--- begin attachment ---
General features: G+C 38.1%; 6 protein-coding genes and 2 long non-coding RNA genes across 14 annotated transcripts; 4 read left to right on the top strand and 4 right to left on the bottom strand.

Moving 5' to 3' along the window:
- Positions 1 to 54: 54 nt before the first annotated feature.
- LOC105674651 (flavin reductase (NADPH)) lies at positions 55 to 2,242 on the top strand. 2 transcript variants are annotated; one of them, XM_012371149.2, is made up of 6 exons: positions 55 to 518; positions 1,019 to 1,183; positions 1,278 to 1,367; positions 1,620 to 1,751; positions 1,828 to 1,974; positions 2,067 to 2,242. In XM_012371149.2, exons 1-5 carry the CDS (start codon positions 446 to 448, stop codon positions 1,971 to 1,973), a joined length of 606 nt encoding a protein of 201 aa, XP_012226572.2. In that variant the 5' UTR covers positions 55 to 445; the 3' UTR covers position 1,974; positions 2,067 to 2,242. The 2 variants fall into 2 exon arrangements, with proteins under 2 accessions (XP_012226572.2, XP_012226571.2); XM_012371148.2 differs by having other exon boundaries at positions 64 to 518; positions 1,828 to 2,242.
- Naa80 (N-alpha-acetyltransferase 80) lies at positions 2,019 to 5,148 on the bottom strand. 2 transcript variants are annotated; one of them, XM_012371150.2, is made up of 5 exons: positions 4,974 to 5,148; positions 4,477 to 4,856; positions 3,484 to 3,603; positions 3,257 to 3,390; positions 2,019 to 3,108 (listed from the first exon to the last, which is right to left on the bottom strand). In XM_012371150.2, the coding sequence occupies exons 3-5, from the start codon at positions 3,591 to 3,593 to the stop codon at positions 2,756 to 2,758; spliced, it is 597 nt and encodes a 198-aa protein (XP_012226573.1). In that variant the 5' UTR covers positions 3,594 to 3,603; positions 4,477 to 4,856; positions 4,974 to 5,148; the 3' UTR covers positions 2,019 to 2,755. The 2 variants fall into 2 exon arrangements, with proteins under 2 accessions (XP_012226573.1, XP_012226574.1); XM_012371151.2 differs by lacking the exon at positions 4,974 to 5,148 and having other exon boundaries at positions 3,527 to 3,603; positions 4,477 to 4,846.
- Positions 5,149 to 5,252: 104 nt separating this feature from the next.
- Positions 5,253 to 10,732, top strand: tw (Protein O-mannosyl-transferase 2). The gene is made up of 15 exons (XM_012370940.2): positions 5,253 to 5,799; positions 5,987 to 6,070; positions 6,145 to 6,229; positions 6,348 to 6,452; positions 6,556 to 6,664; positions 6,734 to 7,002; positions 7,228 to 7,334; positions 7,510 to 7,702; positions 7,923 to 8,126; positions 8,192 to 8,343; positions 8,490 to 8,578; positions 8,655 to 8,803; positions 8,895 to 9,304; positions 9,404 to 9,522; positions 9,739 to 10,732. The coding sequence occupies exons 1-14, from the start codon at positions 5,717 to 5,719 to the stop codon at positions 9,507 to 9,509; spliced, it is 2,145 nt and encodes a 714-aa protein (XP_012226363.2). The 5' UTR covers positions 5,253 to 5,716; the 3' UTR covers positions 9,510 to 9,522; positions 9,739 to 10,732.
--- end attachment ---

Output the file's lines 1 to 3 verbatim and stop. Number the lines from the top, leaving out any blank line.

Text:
General features: G+C 38.1%; 6 protein-coding genes and 2 long non-coding RNA genes across 14 annotated transcripts; 4 read left to right on the top strand and 4 right to left on the bottom strand.

Moving 5' to 3' along the window:
- Positions 1 to 54: 54 nt before the first annotated feature.